Legal Widow

When they returned they looked like raspberry-ripple ice-cream: the Lawyer was white from the shock of the prices on the footballers’ estate, and Subbie was red in the face from shouting that it wasn’t fair, and she’d never be happy again if they didn’t live there.


The Lawyer’s New Year resolution was to buy us an enormous new house.
“Look at this place,” he said, pointing out the chipped door frames and the wine-stained living room carpet. “We live like poor people. I mean, we bought it when I wasn’t even a partner. It’s like we haven’t moved on. Thank God we never have dinner parties, or people would just laugh at us.”
“We’re not moving!” yelled Liability. “People will plant trees on Fluffy and Snowball [two very much unmissed rabbits] and then God won’t be able to pull them up to Heaven! Waagh!”
“We’re at the top of a falling market, Dad,” said Deminimus from behind the finance page in The Times. (He recently, just to see what would happen, threw a brick at the Lawyer’s car, which is insured under the firm’s policy and thus has a jaw-dropping £500 premium. To teach him the value of cash we said he couldn’t have pocket money again, ever, or he could earn something. We had in mind a paper round, but he’s already made £350 by speculating on mobile phone compensation payouts.)
“Ah, but that’s the clever bit,” said the Lawyer. “It means we can bargain hard.”
“No, it means if you negotiate 10 per cent off you just postpone negative equity for about 12 months,” said Deminimus.
“Well, I think we should move out of this dump,” said Subjudice. “Can we go to that estate all the footballers live on?”
“Hmm,” said the Lawyer, in his Doctor Evil voice. “Senior Partner also lives there. Let’s take a spin in the car, young lady.”
When they returned they looked like raspberry-ripple ice-cream: the Lawyer was white from the shock of the prices on the footballers’ estate, and Subbie was red in the face from shouting that it wasn’t fair, and she’d never be happy again if they didn’t live there. And although Senior Partner saw them, he didn’t invite them in for tea, which the Lawyer has taken as a direct snub and further proof that equity is as far away as ever.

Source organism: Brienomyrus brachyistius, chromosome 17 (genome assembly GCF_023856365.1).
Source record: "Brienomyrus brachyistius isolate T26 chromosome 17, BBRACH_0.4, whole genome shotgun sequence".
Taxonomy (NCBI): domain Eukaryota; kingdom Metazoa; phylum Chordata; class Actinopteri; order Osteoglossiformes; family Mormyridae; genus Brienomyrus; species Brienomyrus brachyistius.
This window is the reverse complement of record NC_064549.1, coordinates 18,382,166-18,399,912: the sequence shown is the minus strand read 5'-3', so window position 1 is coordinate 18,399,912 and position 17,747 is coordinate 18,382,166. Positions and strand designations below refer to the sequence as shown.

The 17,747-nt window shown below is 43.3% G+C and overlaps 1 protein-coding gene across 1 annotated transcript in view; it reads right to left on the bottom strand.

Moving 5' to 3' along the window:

“Right,” I said, opening the property pages of the local paper. “Here’s some likely-looking ones. Let’s all go.”

We kerb-crawled round the various estates and villages, and at each house the Lawyer saw some tiny detail which would mean we’d be eternally unhappy. After an hour of non-stop fault finding I was sitting on my hands to stop myself from battering him round the head. In the medium-posh Cedars area he spotted Fat Bob from his department and forced us all to duck down so we weren’t seen.

“He’s always nicking meeting rooms after you’ve booked them or taking my stapler without asking,” he whispered, trying to drive with his head below the dashboard. “It’s bad enough having to work with him: I couldn’t imagine living next door – nothing would be safe. He might even try to make off with you, darling.” Everyone collapsed in laughter and I stared stonily out of the window. I have my standards, although maybe fat lawyers aren’t so picky as the thin ones.

When we got home I looked up painters and decorators in the Yellow Pages. I reminded the Lawyer that when we bought the house it was before prices went insane and associates could afford more than a half share in a one-bedroom flat in the red light district.

This cheered him up no end and he started looking up the addresses of all the junior staff in the firm phone book. It kept him laughing for hours.